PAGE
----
Social Sciences

Response

Measuring Secularity

While often rigorously testing for variance among the religious, many studies treat the irreligious as if they have a static identity, resulting in an elision of the range of beliefs and behaviors that have been found within this growing group. At the home of the first secular studies undergraduate program, amid dozens of secularity scholars from around globe, Tommy Coleman's interview with sociologist ...
Response

The Faith of the Killable: A Faith for Empowerment?

This framework of socioeconomic disparity and violence is key to understand how entire population sectors in Río become and remain killable people, and to assess the serious restraints that inmates who proceed from these sectors will face again, once their time in prison is finished. As one listens to Dr. Johnson describe the high homicide rates of Río de Janeiro, the gap in between the haves and the have nots, as well as the appalling conditions he witnessed –through use of an admirable methodology– in this city’s prison system, ...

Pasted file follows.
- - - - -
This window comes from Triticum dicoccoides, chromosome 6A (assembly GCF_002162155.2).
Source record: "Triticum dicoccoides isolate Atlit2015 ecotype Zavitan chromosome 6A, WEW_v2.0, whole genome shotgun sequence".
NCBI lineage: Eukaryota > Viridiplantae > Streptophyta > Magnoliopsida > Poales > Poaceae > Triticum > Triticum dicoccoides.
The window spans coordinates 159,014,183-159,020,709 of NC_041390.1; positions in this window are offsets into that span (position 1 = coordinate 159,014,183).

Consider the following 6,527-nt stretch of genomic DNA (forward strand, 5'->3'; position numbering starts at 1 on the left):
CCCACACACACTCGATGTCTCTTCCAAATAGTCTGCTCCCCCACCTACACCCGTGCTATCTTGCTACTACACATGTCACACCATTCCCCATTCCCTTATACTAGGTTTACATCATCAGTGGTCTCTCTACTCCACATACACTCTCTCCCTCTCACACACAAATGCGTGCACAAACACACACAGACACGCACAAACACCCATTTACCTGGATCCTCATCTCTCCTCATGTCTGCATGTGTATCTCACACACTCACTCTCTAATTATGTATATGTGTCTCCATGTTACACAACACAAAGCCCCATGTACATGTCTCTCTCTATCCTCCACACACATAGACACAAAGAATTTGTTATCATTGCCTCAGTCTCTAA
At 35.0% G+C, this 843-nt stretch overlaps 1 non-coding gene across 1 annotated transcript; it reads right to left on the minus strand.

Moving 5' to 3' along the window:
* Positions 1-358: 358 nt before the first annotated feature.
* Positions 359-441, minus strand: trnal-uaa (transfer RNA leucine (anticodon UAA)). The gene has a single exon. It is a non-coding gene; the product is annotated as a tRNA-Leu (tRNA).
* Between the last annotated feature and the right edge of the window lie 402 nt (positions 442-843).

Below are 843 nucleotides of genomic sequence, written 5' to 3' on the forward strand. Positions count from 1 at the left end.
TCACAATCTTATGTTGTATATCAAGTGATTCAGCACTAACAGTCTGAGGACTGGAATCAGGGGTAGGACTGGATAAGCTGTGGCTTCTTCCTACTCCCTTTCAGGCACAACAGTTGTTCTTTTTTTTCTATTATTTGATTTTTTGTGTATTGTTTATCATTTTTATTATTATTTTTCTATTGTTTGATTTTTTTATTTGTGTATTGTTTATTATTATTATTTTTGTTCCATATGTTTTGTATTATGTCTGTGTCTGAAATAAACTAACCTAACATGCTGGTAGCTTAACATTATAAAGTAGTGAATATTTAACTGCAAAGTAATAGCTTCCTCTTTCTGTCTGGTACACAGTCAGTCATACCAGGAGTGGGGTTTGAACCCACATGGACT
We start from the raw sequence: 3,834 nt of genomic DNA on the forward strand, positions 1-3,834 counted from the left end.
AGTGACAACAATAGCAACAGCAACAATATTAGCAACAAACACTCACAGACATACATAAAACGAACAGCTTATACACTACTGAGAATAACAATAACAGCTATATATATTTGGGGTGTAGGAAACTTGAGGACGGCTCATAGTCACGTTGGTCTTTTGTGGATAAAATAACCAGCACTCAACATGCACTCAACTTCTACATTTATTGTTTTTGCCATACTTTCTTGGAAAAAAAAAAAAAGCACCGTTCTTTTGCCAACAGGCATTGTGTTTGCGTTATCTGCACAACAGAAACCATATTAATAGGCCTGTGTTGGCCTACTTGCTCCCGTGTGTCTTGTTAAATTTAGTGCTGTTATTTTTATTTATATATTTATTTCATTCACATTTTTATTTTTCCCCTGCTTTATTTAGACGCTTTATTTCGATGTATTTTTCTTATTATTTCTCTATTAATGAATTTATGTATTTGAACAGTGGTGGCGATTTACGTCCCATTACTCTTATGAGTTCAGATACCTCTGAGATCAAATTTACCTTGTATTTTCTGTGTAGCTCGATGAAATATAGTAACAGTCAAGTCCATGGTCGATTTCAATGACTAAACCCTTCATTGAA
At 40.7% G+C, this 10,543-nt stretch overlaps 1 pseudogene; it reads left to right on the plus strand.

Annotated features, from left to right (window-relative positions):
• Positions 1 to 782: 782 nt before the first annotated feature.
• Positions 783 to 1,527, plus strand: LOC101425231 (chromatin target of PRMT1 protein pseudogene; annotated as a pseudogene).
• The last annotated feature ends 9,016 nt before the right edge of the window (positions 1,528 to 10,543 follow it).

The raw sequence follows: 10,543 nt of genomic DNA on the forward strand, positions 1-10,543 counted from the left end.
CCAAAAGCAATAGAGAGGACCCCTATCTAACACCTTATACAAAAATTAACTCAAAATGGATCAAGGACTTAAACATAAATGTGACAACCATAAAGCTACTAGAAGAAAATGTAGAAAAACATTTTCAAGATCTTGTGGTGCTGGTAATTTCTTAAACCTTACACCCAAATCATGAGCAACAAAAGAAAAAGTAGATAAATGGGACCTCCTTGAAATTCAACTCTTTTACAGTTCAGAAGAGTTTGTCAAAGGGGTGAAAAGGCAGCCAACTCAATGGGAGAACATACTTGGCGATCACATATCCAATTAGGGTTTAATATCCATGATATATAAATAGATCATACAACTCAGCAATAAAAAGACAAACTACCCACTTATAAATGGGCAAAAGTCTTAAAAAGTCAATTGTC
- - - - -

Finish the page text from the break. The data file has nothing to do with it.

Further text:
Response

Back in the SSSR: Reflections on the 2013 SSSR/RRA Conference

"Luckily, the overall tone of the conference and the attending scholars, were much warmer than the brisk weather outside the doors of the lovely Westin Waterfront Hotel. This conference report seeks to capture the unadulterated energy and excitement of a young scholar new to the social scientific study of religion and invite more established scholars to reflect on their early days in the field."
Podcast

Roundtable: Can We Trust the Social Sciences?

In another roundtable gathering, conversation ranges from the strengths and weaknesses of such data, whether there is more to the social sciences than quantitative methods, and the place of the social sciences within a multi-disciplinary Religious Studies field. Can we trust social sciences when we study religion? Is a social scientific approach the future of religious studies?